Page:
The ban on caged shark diving at remote Guadalupe Island off Mexico, which has frustrated the great white shark divers and liveaboard operators who would normally be several months into the 2022/23 season by now, has been declared permanent by the Mexican government.
But some operators remain defiant and insist that the ban, which has been pinned on increased scrutiny following several high-profile shark-cage incidents in the past, will sooner or later be overturned. They also argue that the move could be detrimental rather than for the protection of sharks.
Guadalupe lies 160 miles off the Pacific coast and has been a marine reserve since 2005. Long renowned as one of the world’s leading white shark locations, dive-boats visited for caged diving between November and June, switching to Mexico’s other celebrated remote diving location the Revillagigedo Islands, which includes Socorro, at other times of the year.
Guadalupe is inhabited only by scientists and some military personnel and seasonal fishers. Eastern Pacific white sharks come to feed on seals and other prey in the area.
Mexico’s CONANP, the National Commission of Natural Protected Areas, unexpectedly declared Guadalupe closed last May. It wanted time to carry out a scientific study of the shark population to determine whether it was being adversely affected by diving and fishing activities.
In August the Secretariat of Environment & Natural Resources (SEMARNAT) confirmed that the closure would apply until the end of 2022, impinging on bookings for the upcoming shark-diving season. The announcement ignited a bitter argument as liveaboard operators contended that the closure was unprecedented and illegal.
As of 10 January Guadalupe’s five-year biosphere reserve management programme has been renewed but excluding diving and sports fishing. CONANP maintains that the move will strengthen protection not only of white sharks but bottlenose dolphins, sea-lions, fur seals, elephant seals and seabirds, and enable it to better protect the island’s ecosystems.
“The prohibition of the observation of the white shark for recreational purposes eliminates the bad practices that put this species at risk due to the use of attractants and observation cages,” it has stated.
The closure would allow wildlife to live “without alterations such as noise, boat traffic, human interaction with fauna or the introduction of invasive species”. The Mexican Navy has been charged with enforcing the closure and is expected to issue its own report on its viability later this year.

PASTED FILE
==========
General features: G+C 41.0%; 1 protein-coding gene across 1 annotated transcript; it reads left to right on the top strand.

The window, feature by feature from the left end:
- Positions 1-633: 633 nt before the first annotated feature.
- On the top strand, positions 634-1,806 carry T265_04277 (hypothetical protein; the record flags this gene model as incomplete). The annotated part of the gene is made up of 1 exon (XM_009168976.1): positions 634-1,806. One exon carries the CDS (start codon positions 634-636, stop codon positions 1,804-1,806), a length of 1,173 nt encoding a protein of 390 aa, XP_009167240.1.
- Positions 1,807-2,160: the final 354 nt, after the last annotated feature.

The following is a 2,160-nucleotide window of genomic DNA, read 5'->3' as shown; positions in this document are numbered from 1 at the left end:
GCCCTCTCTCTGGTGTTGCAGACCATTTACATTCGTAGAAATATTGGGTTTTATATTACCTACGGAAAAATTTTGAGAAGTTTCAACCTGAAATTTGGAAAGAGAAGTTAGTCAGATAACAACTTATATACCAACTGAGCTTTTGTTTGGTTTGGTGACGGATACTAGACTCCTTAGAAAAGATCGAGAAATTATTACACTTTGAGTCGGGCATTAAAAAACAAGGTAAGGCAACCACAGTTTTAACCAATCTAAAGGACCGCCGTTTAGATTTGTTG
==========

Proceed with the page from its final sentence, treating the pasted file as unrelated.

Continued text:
Mike Lever, who runs Nautilus Dive Adventures, contends that previous scientific studies have already demonstrated that, far from being adversely affected, the shark population has boomed as a result of eco-tourism. This is in large part because the presence of shark-diving boats deters poachers while at the same time facilitating scientific study.
He also says that the closure will have a negative effect not only on the local economy but on the marine park itself, through loss of the fees collected from divers. Tourist revenues have been estimated to be as high as US $25 million, and the state of Baja California, which administers Guadalupe, is said to oppose the closure and might yet force a reversal of the decision.
Boat operators in Guadalupe were expected to observe strict CONAMP guidelines, and the “bad practices“ cited are understood to refer to four unusual incidents widely shared on social media, even though two of these occurred six years ago, and one was in Socorro rather than Guadalupe.
The first came in October 2016 when a juvenile white shark appeared to have been injured after accidentally entering a surface cage and having to force its way out. The scuba instructor in the cage was unhurt.
Later that month a shark bit through a line supplying air to divers in a cage submerged at 10m. The four divers escaped uninjured but it proved difficult to extricate the shark although, as with the one in the first incident, it was eventually able to swim away.
In October 2019 a great white died after getting its head stuck between cage bars, struggling to free itself and ending up decapitated. Nautilus, the operator involved, maintains that after carrying out many thousands of cage-dives safely since 2003, it had never before come across a shark repeatedly charging at a cage in such a way.
In June 2022 the Pacific Fleet liveaboard Socorro Vortex hit a reef off Socorro while the captain and crew were reported by guests to have been asleep, as reported on Divernet. The collision also resulted in a fuel spill.
Price of challenges
Even before the announcement about the new five-year Guadalupe programme, the closure had hit operators hard, one example being long-established Horizon Charters.
”While this closure was brought about by several deeply disturbing videos and actions by others at the island, the net good from cage-diving both to shark research, and perceptions of sharks worldwide, is not to be understated,” it says.
Insisting that the ban has been politically rather than environmentally motivated, it has just issued an appeal to its clients: “We spent over $100,000 on legal challenges on behalf of our divers to keep Guadalupe open for everyone and are now facing refunds of over $500,000 to divers who booked with us in 2022,” it says.
“In short, with the refunds to all divers after the Covid closure and now this, we are strapped. We refunded divers in Covid when other Guadalupe boats did not – it was a massive hit we weathered but this second one is really tough.”